November 17, 2006

Thanksgiving part deux

Well, now that I got my angst-filled mental scream out - let me explain.

I do have twelve people total for Thanksgiving. This includes my core group. Of the twelve, my son will be the only child. Why? Because my sister has decided she doesn't want to be part of our family anymore, and thus has decided that her son cannot be part of our lives either.

Which brings me to why I'm hosting Thanksgiving. She usually does the hosting, but having decided she'd rather spend time with drug dealers and the like, well, I'm stuck with the job.

The group includes, this year for the first time, my inlaws. Yay. Also, included are my "aunt" and my cousin who now lives with us.

The kimchi, comes into play because, well, because I'm 1/2 korean. We have kimchi all the time and at this particular time, I have it in abundance.

Ok, now, my "aunt" is not really my aunt at all. When my mom moved to Western Pa with my dad in January 1977, she didn't speak much English and I was not quite 1. Obviously, she didn't know many people aside from our immediate family. Shortly after moving here, she met Un Hwa. Un Hwa and her three children lived nearby. Her husband lived in Korea, cause he couldn't get a job as a preacher here - so he went back.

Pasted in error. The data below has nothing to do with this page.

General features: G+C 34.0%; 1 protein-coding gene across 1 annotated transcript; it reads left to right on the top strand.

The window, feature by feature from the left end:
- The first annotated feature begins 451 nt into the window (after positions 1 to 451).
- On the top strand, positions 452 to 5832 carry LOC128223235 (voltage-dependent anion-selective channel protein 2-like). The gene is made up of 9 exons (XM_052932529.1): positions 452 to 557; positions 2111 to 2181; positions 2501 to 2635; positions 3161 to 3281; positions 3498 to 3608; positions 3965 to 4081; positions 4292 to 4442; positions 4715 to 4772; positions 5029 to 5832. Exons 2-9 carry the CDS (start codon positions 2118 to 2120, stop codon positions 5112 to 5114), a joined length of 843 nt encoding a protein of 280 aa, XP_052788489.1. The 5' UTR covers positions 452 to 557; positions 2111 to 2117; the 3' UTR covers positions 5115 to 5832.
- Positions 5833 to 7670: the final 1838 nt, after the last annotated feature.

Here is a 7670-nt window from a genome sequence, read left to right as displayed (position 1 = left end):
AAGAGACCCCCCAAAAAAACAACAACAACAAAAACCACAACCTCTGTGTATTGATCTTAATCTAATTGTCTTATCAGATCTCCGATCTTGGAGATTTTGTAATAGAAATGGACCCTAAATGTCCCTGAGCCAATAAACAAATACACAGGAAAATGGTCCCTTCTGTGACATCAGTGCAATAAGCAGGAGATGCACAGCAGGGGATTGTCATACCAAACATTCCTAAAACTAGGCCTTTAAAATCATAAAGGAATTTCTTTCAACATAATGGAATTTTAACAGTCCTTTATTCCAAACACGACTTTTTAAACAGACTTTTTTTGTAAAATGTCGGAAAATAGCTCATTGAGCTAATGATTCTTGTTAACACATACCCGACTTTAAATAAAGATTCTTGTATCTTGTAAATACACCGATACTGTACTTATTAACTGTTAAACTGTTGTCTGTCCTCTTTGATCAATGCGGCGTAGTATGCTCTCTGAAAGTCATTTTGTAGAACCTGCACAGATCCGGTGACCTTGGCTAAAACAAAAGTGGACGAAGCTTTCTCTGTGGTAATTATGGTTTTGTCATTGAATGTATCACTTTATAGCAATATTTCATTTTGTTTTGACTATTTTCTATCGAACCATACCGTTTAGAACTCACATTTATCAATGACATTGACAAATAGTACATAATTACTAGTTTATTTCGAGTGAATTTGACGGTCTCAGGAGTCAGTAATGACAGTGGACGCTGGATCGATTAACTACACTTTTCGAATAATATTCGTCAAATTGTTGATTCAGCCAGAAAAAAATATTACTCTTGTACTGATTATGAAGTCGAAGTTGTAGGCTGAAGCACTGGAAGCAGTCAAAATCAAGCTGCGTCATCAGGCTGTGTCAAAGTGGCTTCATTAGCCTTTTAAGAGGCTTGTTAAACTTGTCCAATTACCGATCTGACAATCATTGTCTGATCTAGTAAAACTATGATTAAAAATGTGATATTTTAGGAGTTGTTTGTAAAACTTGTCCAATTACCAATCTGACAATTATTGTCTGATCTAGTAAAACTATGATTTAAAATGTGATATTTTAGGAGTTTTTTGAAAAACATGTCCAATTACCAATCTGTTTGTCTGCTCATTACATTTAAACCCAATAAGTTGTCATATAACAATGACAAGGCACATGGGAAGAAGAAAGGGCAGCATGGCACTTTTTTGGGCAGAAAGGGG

For the last 29 years, my mom and Un Hwa have been friends. The only two Koreans in my school district. She's been a part of the family. My dad did odd jobs for her - he was fixit man, chauffer and friend as her English is not so good either.

Last year, as you many have read, my mother's Sister came to visit and her visit ended with a trip that I took a trip to Korea. While here in the States, she and Un Hwa began to talk - they are more close in age than my mom and Un Hwa. They discovered they were from the same extended village destroyed 55 years ago during the war.

That cannot be! Only relatives are from the same village. So, more conversations, more memories, more names were discussed, and lo and behold, we are related! Distantly, as someone from Un Hwa's family married someone from my Grandmother's family - so a distant cousin of a cousin . . . Hmpf.

For 30 years my mom and Un Hwa have been friends - like sisters. To think, that all this time they were actually distant relatives was phenomenal.

This Thanksgiving, Un Hwa will be with us as she is most holidays. She and my mom enjoy kimchi with every meal, even turkey. We will have, among the other dishes upon my table, a dish of kimchi, possibly some seaweed and rice as well. It is a pretty dish, and will likely compliment the table. My worry is that my in-laws, may not be so fond of it. Specifically my f-i-l who despises all things Korean (likely including my family) - he was stationed there for 2 years with the Army and likes to remind us that it was a miserable time for him.

Luckily Un Hwa's English is still not that good after all these years. Or, better still, she and my mom can tell each other what an ass he is in Korean.

So, this Thanksgiving I'm starting a new tradition. Thanksgiving will be in my home, and everyone is welcome. The menu doesn't change much through the years, but here it is:

-Brined and herb roasted turkey